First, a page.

Friday, May 16, 2014

The Feast of Saint John Nepomuk

May 16th is the feast of St. John Nepomuk, a priest of the Archdiocese of Prague who was martyred in the year 1393. His family name is variously written Wölflein or Welfin, but he is generally called “Nepomuk” or “Nepomucene” after the town where he was born between 1340-1350, about 65 miles to the southwest of Prague. As vicar general of the archdiocese, St. John fell afoul of the king of Bohemia, Wenceslaus IV, on various accounts. One was the appointment of an abbot to a monastery which the king wished to suppress and turn into a bishopric, so that he could appoint a favorite to it. But a much more famous story, though far less well attested, is told that John was the confessor of the queen, Sophia of Bavaria, of whom Wenceslaus, although continually unfaithful himself, was intensely jealous. In the midst of his other conflicts with St. John and with the archbishop of Prague, Wenceslaus demanded that St. John reveal to him the contents of the queen’s sacramental confessions; when John refused, he was tortured, and then killed by being trussed up and thrown off the famous Charles Bridge into the Vltava River. On the night of his death, seven stars were said to be seen hovering over the place where his body lay under the water, until it later washed up on the shore. He was buried in the Cathedral of St Vitus, and is today honored as the Patron Saint of Bohemia. Although his feast was never added to the general Calendar of the Roman Rite, it was kept in a great many places; statues of him may be seen on bridges all over Europe, especially within the lands of the former German and Austrian Empires. The first canonized bishop of a see in the United States, St John Neumann of Philadelphia, was named for him, his middle name being “Nepomucký” in Czech.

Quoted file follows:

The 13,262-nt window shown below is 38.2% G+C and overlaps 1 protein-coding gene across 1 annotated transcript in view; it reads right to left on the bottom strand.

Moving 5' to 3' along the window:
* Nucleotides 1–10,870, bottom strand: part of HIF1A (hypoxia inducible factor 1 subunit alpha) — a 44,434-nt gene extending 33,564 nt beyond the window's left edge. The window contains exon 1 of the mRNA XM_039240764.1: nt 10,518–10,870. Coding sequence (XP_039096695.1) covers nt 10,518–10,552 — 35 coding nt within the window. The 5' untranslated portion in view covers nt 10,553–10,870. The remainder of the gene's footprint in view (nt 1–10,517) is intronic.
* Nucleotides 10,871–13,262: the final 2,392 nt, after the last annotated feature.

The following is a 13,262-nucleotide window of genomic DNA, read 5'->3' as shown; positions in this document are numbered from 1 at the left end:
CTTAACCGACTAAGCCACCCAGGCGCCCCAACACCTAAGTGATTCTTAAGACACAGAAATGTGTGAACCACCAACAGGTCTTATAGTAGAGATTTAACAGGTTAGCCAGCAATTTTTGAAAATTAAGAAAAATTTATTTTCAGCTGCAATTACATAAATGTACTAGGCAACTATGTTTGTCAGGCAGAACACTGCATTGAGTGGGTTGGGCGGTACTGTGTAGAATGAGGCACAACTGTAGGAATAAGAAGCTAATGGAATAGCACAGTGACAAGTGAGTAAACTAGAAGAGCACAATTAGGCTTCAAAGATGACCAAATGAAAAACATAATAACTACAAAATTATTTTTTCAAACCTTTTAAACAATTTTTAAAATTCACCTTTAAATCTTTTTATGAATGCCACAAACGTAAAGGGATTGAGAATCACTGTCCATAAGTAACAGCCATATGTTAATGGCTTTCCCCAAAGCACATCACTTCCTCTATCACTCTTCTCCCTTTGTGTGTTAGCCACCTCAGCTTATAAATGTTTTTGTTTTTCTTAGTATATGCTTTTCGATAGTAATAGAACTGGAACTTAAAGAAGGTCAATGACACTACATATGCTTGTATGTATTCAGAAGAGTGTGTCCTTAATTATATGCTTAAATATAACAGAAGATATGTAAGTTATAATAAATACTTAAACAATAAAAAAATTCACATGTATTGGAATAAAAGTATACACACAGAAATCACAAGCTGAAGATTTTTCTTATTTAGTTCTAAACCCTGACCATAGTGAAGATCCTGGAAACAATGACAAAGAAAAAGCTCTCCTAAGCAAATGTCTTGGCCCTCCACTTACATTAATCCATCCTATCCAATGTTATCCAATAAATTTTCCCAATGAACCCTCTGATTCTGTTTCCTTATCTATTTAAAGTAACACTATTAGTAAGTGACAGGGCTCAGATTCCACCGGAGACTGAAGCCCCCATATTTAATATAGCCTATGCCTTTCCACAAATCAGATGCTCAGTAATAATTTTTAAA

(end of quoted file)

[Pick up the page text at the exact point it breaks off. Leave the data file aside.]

The spot on the Charles Bridge from which St. John was thrown; the image of the Saint is worn away from continual touching and kissing. 
The Charles Bridge is named for King Charles IV of Bohemia, who began its construction in 1357. It is justifiably one of the most famous sites in one of the most beautiful cities in Europe, not the least because of the 30 Baroque statues or statue groups on the parapets. Here is the statue of St. John with a halo of seven stars.
The inscription reads “To Saint John Nepomuk, cast off this bridge in the year 1383, Matthias Dewinschwitz raised (this statue) in the year 1683.” It must be granted that many of the details of Saint John’s life and death are debated by scholars, and at the time this statue was erected, the year of his death was noted incorrectly by a margin of 10 years.
The tomb of St John, inside the Cathedral of St Vitus, on the right side of the ambulatory of the main apse.

A monument to St. John on the outside of the cathedral.
A detail on the front, showing St. John being cast from the bridge.

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